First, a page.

Fashion sector’s blockchain technology- A boon to supply chain visibility

Fashion industry today is facing unprecedented challenges. Customers’ demand for particular products is unpredictable so as is their change in interests to collections. An organization’s success largely depends up on their responsiveness to these rapid changes in the market. While the industry is demand driven, organizations started contemplating strategies to decrease their response time and hit the market fulfilling consumers’ expectations. This is possible only when the data are available and manageable quickly.

Counterfeiting is a common issue tagged to the market. There has not been a solid way to significantly identify the diversion in the supply chain where counterfeits make their way into the market. For years, the industry has been using ERP system to plan and maintain their supply chains. ERPs and others lacked the level of transparency that today’s consumers and even organizations necessitate. According to report State of Fashion 2018, improvement and digitalization of supply chain is the biggest challenge that the industry will be facing in the year.

In 2018, blockchain technology was widely known because of its usage in the Bitcoin cryptocurrency, while obscuring its other potential applications. Blockchain, a digital distributed ledger, adds blocks of anonymous transactions that are shared and maintained by a network or nodes in consensus, in such a way a single value cannot be altered easily; thus, making it practically impossible to be hacked or modified without being able to rewrite the entire chain of blocks. The jackpot is that blockchains can be permissionless (public) or permissioned (maintained among authorized groups).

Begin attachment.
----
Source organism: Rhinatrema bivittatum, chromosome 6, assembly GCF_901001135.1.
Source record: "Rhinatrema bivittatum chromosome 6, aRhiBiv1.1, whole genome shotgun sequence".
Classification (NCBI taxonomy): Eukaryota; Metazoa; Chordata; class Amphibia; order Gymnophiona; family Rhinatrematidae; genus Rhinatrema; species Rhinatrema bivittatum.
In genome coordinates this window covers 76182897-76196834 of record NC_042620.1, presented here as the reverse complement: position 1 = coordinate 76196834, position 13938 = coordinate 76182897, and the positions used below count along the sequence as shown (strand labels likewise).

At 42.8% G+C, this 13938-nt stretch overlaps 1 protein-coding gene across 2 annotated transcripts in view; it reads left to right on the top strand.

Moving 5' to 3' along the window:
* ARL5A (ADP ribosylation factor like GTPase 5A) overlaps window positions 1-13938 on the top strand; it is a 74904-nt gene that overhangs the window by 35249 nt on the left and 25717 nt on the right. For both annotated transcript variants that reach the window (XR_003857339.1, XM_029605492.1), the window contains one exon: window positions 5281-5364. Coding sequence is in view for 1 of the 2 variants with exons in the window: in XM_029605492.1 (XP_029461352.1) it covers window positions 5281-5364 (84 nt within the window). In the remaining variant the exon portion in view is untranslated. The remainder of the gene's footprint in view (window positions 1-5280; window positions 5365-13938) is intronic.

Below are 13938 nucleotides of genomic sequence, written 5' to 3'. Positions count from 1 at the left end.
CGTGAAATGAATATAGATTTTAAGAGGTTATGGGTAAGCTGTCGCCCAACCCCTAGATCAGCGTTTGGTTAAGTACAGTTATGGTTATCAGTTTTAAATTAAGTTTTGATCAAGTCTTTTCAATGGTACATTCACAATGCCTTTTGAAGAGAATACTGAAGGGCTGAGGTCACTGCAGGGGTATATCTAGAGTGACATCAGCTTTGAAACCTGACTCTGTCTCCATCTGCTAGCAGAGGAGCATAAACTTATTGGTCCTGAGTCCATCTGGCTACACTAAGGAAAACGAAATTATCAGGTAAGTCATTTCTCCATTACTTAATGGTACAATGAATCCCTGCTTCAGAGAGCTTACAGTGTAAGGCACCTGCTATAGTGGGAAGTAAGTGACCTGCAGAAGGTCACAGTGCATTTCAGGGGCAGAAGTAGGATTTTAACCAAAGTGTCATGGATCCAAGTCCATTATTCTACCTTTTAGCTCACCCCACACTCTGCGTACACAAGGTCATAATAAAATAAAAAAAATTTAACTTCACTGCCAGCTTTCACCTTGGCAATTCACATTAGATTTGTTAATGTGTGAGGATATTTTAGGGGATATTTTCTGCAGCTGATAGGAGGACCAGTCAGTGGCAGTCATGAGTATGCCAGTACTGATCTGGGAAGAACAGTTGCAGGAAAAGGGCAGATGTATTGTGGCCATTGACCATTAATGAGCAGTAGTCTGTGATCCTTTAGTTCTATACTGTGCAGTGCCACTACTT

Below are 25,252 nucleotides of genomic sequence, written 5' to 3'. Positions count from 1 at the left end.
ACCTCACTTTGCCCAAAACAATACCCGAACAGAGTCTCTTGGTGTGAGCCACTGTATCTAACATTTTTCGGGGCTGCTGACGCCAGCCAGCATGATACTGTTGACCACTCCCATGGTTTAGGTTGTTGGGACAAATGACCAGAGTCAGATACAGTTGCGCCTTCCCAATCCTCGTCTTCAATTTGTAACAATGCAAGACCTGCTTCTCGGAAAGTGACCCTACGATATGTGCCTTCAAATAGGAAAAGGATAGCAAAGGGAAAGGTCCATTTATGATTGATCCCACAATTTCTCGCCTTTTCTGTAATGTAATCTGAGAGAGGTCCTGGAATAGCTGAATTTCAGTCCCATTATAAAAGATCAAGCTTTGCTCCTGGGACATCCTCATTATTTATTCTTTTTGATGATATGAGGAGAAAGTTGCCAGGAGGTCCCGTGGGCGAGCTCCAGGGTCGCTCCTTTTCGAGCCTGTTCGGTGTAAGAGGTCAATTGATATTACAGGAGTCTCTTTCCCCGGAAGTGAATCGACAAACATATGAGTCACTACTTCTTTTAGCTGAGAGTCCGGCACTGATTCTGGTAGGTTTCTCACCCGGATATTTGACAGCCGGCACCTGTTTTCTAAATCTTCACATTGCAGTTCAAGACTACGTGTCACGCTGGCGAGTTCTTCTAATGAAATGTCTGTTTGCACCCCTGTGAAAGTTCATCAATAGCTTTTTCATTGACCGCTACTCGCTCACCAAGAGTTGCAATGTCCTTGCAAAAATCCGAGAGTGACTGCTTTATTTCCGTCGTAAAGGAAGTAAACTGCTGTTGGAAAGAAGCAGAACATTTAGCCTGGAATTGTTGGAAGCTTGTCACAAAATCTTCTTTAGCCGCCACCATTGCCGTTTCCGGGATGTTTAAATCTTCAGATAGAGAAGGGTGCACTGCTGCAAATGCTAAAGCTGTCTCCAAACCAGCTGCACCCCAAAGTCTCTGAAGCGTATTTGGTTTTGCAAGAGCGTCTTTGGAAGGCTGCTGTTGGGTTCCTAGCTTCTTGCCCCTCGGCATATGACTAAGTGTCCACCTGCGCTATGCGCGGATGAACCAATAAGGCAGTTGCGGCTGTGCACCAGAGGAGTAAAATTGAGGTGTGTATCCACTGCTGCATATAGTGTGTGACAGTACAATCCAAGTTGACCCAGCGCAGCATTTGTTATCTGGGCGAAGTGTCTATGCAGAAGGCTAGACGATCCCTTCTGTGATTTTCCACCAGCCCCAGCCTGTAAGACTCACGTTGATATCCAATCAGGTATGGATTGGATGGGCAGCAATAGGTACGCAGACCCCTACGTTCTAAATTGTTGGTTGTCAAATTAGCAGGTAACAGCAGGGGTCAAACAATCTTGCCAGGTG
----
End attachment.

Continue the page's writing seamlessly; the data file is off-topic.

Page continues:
This interesting technology has started to revolutionize the entire platform by making it possible to track and trace a product to its full history down to its material source. One interesting proof I read is the Copenhagen fashion summit where consumers scanned a code on the tags of garments and viewed the history of its making, including the specific alpacas that served as the source of wool. This potential of the technology should also be viewed as significantly to identify the discrete contributors that caused the distraction leading to counterfeit in the supply chain of a product, or even an unethical material in the sourcing line. Thus, saving time and cost to recall a bulk and provide opportunity for better health and management of inventory.

A technology that provides descriptive reports of consumer behaviour is a boon to an industry like fashion. It not only will help an organization predict consumer interests, enabling easier responses, but also develop new shopping experiences that could excite and attract consumers, such as interactive screens which may give a complete history of the apparel that they are purchasing at the click of a button.


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